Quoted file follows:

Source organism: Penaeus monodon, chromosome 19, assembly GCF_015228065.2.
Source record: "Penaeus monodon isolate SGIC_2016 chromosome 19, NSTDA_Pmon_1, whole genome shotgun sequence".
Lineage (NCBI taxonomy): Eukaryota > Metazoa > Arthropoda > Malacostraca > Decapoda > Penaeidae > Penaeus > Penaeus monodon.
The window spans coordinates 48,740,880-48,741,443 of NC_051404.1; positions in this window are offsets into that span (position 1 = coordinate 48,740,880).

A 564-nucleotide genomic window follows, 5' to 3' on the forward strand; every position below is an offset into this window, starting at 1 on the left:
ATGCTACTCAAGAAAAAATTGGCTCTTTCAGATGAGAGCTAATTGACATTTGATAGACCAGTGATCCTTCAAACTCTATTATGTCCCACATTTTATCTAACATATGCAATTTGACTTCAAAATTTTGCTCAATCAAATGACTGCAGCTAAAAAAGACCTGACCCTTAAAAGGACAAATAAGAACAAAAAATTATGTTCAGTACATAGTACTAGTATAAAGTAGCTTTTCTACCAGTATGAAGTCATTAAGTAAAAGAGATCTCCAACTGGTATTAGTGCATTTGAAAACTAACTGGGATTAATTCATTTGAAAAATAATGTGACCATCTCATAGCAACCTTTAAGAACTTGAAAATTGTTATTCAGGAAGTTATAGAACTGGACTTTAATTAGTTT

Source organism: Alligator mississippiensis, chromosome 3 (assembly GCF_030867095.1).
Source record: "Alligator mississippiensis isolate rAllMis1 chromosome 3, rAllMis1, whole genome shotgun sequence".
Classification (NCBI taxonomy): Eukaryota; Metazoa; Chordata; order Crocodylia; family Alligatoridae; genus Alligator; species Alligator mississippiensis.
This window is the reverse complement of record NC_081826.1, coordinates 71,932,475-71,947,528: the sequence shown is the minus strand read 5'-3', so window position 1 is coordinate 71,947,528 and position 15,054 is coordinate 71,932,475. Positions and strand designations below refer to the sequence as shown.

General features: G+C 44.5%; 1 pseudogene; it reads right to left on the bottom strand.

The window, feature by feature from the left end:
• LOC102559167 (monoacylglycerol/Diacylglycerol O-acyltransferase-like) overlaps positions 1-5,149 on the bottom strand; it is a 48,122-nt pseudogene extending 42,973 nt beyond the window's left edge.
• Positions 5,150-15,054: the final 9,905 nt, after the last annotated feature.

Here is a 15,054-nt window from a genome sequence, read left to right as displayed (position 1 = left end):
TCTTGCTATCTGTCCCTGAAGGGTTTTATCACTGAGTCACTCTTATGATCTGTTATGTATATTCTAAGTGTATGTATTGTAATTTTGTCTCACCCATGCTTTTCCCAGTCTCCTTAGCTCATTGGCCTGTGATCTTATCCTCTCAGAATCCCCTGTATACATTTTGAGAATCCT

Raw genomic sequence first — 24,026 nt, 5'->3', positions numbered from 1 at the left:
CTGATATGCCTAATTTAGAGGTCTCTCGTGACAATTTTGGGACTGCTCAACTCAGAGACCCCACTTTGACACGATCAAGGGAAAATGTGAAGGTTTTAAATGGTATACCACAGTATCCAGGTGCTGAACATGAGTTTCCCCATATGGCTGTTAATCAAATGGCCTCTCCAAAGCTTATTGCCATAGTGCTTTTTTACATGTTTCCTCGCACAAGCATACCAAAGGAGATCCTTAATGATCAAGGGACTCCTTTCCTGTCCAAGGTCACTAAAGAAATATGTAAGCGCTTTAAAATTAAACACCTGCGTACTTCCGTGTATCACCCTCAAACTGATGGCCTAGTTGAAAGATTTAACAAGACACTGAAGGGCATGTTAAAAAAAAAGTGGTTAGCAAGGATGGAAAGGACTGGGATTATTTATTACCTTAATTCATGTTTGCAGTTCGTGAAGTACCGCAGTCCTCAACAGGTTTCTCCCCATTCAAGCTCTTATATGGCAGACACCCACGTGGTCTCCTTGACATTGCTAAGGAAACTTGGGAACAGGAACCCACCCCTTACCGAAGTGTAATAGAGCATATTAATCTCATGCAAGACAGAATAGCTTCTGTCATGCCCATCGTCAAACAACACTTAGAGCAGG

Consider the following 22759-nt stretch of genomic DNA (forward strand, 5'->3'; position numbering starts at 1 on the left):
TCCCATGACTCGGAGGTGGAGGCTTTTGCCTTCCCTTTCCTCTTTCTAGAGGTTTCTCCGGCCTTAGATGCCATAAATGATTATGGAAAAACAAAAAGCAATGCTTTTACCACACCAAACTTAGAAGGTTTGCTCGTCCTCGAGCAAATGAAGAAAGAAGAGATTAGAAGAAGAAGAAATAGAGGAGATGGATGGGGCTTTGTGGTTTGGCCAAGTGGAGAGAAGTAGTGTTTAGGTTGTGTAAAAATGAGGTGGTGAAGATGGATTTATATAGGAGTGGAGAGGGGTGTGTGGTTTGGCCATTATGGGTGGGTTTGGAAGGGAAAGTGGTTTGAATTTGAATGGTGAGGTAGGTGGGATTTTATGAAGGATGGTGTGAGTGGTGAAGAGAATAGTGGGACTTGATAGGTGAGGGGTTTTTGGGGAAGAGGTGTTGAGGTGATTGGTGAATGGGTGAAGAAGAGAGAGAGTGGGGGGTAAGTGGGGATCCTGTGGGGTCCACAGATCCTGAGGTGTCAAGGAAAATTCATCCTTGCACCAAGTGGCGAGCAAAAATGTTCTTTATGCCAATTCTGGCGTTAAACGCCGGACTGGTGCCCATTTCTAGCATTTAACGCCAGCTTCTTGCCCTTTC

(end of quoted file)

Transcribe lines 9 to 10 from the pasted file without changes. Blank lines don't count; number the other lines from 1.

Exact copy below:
Classification (NCBI taxonomy): Eukaryota; Metazoa; Chordata; order Crocodylia; family Alligatoridae; genus Alligator; species Alligator mississippiensis.
This window is the reverse complement of record NC_081826.1, coordinates 71,932,475-71,947,528: the sequence shown is the minus strand read 5'-3', so window position 1 is coordinate 71,947,528 and position 15,054 is coordinate 71,932,475. Positions and strand designations below refer to the sequence as shown.